Vast and rugged, the Lower-North-Shore is among the lesser-known regions of Quebec and most pristine in Canada. Situated 1,600 kilometres North-East of Montreal, it extends over 375 kilometres along the north shore of the Gulf of Saint-Lawrence. Approximately 5,000 people make this unique landscape their home, spread out in 14 villages with populations numbering from as few as 50 to nearly 1,000 residents. Years of isolation has allowed these Innu, Francophone and Anglophone communities to develop traditions, architecture and accents that are truly their own. Lovers of culture and outdoor activities, the Lower-North-Shore will surprise you. Follow in the footsteps of the first Basque explorers to settle here in North America.
The Lower-North-Shore is dotted with thousands of islands, coves, secret passages, white-sand beaches. On the landward side, blue-green moss and lichen as far as the eye can see, and tumultuous salmon rivers wind their way through rubble fields and tundra. On the seaward side, the clear blue waters of the spectacular Gulf of Saint-Lawrence sparkle.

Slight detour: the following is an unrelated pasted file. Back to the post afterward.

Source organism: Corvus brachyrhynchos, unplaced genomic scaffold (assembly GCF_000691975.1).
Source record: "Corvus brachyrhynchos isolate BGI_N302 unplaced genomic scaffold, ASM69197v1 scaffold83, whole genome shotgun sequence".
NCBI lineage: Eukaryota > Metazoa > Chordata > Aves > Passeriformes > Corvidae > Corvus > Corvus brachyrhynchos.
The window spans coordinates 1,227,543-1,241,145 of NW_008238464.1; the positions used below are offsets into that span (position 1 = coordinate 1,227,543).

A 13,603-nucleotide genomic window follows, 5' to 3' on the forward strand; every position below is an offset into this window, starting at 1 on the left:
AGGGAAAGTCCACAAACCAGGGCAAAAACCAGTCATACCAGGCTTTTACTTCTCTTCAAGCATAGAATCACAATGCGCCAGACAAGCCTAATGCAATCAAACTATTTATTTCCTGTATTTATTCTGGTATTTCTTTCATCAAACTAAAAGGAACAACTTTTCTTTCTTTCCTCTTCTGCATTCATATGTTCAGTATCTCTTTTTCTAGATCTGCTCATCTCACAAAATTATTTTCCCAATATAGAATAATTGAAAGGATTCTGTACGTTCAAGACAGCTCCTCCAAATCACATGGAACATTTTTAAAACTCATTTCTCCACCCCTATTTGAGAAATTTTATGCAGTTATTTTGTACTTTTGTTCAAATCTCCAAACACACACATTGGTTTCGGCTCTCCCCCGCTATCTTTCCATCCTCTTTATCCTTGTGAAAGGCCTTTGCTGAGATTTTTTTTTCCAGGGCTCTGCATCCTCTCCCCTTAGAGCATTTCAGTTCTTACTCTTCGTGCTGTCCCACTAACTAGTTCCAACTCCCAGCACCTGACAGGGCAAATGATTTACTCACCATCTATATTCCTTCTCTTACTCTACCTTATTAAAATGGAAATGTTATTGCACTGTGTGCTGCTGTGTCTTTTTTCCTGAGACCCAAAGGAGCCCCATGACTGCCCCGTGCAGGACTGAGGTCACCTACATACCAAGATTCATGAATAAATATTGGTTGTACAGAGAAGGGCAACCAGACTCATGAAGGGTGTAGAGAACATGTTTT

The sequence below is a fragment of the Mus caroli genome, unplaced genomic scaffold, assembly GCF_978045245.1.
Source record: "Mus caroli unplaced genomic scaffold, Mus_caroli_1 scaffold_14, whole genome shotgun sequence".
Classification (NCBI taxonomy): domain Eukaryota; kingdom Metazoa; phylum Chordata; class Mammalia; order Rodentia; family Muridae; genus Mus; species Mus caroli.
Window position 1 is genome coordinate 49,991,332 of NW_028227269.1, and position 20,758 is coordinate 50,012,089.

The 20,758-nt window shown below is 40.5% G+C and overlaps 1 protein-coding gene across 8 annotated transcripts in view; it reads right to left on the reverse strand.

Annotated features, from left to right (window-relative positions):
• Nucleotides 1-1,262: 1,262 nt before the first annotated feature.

The Lower-North-Shore offers various environments: subarctic coastline, vast boreal forest and tundra. Its unique and fragile ecosystems attract numerous birds, sea ducks, sea lions and whales. The icebergs of Greenland, pushed south by the cold current of Labrador, can be seen offshore until the middle of summer. Clear night skies are lit up by the colourful Aurora Borealis.
A major destination for amateur ornithologists from around the world, fourteen different species of seabirds can be observed, including the Atlantic Puffins, Guillemots and Razorbills. Six migratory bird sanctuaries protect the nesting sites, like that of Bradore Bay, home to over 20,000 Atlantic Puffins, the largest colony in Quebec.